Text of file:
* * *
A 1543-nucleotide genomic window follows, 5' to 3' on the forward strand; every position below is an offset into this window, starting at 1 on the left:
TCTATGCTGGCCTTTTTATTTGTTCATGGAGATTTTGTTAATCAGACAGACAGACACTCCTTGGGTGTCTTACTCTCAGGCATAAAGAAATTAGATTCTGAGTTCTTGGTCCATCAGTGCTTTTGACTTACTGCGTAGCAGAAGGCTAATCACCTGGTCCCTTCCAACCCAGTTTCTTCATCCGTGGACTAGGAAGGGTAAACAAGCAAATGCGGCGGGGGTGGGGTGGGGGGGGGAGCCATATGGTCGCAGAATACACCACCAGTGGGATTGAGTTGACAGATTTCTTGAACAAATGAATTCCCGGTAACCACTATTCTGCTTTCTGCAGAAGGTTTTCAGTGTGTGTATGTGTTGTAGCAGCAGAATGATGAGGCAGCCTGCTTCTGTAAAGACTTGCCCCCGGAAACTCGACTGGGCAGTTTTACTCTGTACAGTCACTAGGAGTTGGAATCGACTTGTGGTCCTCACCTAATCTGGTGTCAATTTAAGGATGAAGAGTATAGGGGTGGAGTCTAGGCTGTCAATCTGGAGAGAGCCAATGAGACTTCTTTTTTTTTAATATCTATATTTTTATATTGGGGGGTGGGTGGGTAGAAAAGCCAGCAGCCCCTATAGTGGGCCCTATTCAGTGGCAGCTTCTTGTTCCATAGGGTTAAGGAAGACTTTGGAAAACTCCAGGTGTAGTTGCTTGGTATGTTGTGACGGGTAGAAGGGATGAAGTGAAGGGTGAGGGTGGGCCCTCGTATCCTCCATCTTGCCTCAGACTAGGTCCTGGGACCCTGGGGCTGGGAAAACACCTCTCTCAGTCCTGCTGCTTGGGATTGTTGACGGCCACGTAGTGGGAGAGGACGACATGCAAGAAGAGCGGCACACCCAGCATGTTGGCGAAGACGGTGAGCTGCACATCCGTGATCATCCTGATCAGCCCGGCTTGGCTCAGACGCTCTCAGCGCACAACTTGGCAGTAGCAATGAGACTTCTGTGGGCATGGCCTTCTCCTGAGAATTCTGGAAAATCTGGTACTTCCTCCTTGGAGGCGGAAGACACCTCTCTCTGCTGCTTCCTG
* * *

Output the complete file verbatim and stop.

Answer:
A 1543-nucleotide genomic window follows, 5' to 3' on the forward strand; every position below is an offset into this window, starting at 1 on the left:
TCTATGCTGGCCTTTTTATTTGTTCATGGAGATTTTGTTAATCAGACAGACAGACACTCCTTGGGTGTCTTACTCTCAGGCATAAAGAAATTAGATTCTGAGTTCTTGGTCCATCAGTGCTTTTGACTTACTGCGTAGCAGAAGGCTAATCACCTGGTCCCTTCCAACCCAGTTTCTTCATCCGTGGACTAGGAAGGGTAAACAAGCAAATGCGGCGGGGGTGGGGTGGGGGGGGGAGCCATATGGTCGCAGAATACACCACCAGTGGGATTGAGTTGACAGATTTCTTGAACAAATGAATTCCCGGTAACCACTATTCTGCTTTCTGCAGAAGGTTTTCAGTGTGTGTATGTGTTGTAGCAGCAGAATGATGAGGCAGCCTGCTTCTGTAAAGACTTGCCCCCGGAAACTCGACTGGGCAGTTTTACTCTGTACAGTCACTAGGAGTTGGAATCGACTTGTGGTCCTCACCTAATCTGGTGTCAATTTAAGGATGAAGAGTATAGGGGTGGAGTCTAGGCTGTCAATCTGGAGAGAGCCAATGAGACTTCTTTTTTTTTAATATCTATATTTTTATATTGGGGGGTGGGTGGGTAGAAAAGCCAGCAGCCCCTATAGTGGGCCCTATTCAGTGGCAGCTTCTTGTTCCATAGGGTTAAGGAAGACTTTGGAAAACTCCAGGTGTAGTTGCTTGGTATGTTGTGACGGGTAGAAGGGATGAAGTGAAGGGTGAGGGTGGGCCCTCGTATCCTCCATCTTGCCTCAGACTAGGTCCTGGGACCCTGGGGCTGGGAAAACACCTCTCTCAGTCCTGCTGCTTGGGATTGTTGACGGCCACGTAGTGGGAGAGGACGACATGCAAGAAGAGCGGCACACCCAGCATGTTGGCGAAGACGGTGAGCTGCACATCCGTGATCATCCTGATCAGCCCGGCTTGGCTCAGACGCTCTCAGCGCACAACTTGGCAGTAGCAATGAGACTTCTGTGGGCATGGCCTTCTCCTGAGAATTCTGGAAAATCTGGTACTTCCTCCTTGGAGGCGGAAGACACCTCTCTCTGCTGCTTCCTG